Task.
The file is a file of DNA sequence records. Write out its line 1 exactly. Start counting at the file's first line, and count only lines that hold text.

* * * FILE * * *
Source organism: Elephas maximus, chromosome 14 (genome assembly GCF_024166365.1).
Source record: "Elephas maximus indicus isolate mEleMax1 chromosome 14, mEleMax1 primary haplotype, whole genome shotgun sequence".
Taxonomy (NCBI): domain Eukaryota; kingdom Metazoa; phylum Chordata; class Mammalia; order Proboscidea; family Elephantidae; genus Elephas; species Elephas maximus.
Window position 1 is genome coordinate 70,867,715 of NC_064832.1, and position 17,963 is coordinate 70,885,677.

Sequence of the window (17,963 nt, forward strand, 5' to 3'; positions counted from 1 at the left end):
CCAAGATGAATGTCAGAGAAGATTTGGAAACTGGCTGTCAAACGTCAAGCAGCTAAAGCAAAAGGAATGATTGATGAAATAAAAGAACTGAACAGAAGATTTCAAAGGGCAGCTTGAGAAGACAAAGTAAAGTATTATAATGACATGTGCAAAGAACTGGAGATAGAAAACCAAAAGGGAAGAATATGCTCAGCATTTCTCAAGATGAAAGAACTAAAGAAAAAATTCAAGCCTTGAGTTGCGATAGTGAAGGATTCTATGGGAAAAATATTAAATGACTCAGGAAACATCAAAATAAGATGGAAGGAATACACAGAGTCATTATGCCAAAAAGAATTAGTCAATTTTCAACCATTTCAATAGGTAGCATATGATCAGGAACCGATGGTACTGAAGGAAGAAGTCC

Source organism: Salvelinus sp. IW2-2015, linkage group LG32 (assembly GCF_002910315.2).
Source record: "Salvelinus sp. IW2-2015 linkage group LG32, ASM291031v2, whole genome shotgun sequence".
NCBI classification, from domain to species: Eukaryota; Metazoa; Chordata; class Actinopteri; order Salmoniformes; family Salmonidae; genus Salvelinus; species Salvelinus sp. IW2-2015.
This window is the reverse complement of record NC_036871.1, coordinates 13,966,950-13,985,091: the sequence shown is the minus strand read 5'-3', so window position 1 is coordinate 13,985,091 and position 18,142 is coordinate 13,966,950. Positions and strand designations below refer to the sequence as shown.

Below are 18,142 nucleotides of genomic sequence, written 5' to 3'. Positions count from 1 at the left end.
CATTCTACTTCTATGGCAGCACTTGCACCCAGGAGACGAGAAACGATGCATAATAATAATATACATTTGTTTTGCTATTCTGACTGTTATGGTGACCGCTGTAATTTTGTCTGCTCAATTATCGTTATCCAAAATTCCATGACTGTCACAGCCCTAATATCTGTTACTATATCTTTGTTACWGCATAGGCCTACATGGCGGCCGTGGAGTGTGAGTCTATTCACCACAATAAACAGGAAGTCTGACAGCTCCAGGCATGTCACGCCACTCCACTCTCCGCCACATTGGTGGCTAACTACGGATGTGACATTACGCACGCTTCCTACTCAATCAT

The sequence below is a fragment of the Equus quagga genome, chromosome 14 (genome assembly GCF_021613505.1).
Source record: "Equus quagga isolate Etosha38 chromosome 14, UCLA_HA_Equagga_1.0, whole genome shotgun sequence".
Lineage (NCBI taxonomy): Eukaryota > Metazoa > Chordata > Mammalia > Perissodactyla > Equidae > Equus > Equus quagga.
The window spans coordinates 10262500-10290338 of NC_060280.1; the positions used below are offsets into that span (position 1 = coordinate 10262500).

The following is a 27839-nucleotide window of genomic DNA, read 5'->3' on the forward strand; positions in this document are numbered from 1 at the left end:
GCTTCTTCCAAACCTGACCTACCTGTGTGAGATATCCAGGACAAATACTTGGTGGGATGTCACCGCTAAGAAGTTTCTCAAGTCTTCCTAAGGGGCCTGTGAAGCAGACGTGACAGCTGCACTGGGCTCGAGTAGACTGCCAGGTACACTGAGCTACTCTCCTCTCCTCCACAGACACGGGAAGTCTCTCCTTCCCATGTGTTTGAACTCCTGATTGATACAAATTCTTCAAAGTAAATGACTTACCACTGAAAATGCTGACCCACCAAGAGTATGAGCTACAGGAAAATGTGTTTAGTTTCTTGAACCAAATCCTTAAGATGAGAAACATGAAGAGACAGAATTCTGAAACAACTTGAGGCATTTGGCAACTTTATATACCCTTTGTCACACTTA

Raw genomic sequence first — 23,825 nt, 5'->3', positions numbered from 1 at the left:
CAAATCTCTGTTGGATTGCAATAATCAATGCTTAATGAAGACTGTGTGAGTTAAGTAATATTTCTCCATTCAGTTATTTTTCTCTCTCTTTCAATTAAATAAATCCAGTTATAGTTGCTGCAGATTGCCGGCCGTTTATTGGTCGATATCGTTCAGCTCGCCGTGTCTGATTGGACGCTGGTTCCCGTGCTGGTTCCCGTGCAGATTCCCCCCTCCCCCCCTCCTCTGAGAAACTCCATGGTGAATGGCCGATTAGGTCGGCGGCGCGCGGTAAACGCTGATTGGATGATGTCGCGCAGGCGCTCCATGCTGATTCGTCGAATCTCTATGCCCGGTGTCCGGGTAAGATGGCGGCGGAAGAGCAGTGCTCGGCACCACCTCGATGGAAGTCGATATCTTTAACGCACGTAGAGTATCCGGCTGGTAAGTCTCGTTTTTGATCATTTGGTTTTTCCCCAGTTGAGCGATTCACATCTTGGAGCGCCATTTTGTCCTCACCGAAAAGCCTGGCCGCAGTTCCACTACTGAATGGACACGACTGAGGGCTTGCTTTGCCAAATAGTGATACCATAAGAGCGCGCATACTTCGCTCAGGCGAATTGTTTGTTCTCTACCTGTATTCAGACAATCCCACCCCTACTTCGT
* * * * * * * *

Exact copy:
Source organism: Elephas maximus, chromosome 14 (genome assembly GCF_024166365.1).